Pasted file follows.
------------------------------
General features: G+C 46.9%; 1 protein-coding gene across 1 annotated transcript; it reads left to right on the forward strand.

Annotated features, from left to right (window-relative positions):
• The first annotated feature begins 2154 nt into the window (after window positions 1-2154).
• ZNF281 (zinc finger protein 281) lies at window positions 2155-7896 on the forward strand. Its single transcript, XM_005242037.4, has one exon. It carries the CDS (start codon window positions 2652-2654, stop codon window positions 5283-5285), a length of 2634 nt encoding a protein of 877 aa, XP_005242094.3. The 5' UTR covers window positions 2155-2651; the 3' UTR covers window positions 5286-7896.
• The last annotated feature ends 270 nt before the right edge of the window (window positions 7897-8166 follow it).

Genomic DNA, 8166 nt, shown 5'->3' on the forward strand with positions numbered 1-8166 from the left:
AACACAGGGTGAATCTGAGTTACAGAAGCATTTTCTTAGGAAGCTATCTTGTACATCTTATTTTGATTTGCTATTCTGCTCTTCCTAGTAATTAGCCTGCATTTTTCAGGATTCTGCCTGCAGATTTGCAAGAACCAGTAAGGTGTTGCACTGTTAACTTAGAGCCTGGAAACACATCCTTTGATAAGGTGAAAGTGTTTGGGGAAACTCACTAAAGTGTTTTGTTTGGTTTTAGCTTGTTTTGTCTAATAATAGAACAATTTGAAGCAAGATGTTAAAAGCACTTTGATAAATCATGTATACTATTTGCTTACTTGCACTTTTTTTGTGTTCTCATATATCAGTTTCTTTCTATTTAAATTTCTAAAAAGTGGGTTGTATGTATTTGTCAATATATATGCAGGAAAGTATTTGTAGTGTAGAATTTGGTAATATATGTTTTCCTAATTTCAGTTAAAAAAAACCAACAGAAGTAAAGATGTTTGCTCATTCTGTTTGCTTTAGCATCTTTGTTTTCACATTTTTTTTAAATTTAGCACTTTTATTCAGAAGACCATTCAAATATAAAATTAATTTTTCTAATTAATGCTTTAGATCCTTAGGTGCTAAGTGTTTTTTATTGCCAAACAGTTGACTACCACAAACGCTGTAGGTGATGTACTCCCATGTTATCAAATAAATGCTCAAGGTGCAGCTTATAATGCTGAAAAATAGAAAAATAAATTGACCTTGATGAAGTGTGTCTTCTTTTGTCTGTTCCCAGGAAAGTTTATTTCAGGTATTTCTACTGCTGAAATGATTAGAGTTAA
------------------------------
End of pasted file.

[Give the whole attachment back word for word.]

General features: G+C 46.9%; 1 protein-coding gene across 1 annotated transcript; it reads left to right on the forward strand.

Annotated features, from left to right (window-relative positions):
• The first annotated feature begins 2154 nt into the window (after window positions 1-2154).
• ZNF281 (zinc finger protein 281) lies at window positions 2155-7896 on the forward strand. Its single transcript, XM_005242037.4, has one exon. It carries the CDS (start codon window positions 2652-2654, stop codon window positions 5283-5285), a length of 2634 nt encoding a protein of 877 aa, XP_005242094.3. The 5' UTR covers window positions 2155-2651; the 3' UTR covers window positions 5286-7896.
• The last annotated feature ends 270 nt before the right edge of the window (window positions 7897-8166 follow it).

Genomic DNA, 8166 nt, shown 5'->3' on the forward strand with positions numbered 1-8166 from the left:
AACACAGGGTGAATCTGAGTTACAGAAGCATTTTCTTAGGAAGCTATCTTGTACATCTTATTTTGATTTGCTATTCTGCTCTTCCTAGTAATTAGCCTGCATTTTTCAGGATTCTGCCTGCAGATTTGCAAGAACCAGTAAGGTGTTGCACTGTTAACTTAGAGCCTGGAAACACATCCTTTGATAAGGTGAAAGTGTTTGGGGAAACTCACTAAAGTGTTTTGTTTGGTTTTAGCTTGTTTTGTCTAATAATAGAACAATTTGAAGCAAGATGTTAAAAGCACTTTGATAAATCATGTATACTATTTGCTTACTTGCACTTTTTTTGTGTTCTCATATATCAGTTTCTTTCTATTTAAATTTCTAAAAAGTGGGTTGTATGTATTTGTCAATATATATGCAGGAAAGTATTTGTAGTGTAGAATTTGGTAATATATGTTTTCCTAATTTCAGTTAAAAAAAACCAACAGAAGTAAAGATGTTTGCTCATTCTGTTTGCTTTAGCATCTTTGTTTTCACATTTTTTTTAAATTTAGCACTTTTATTCAGAAGACCATTCAAATATAAAATTAATTTTTCTAATTAATGCTTTAGATCCTTAGGTGCTAAGTGTTTTTTATTGCCAAACAGTTGACTACCACAAACGCTGTAGGTGATGTACTCCCATGTTATCAAATAAATGCTCAAGGTGCAGCTTATAATGCTGAAAAATAGAAAAATAAATTGACCTTGATGAAGTGTGTCTTCTTTTGTCTGTTCCCAGGAAAGTTTATTTCAGGTATTTCTACTGCTGAAATGATTAGAGTTAA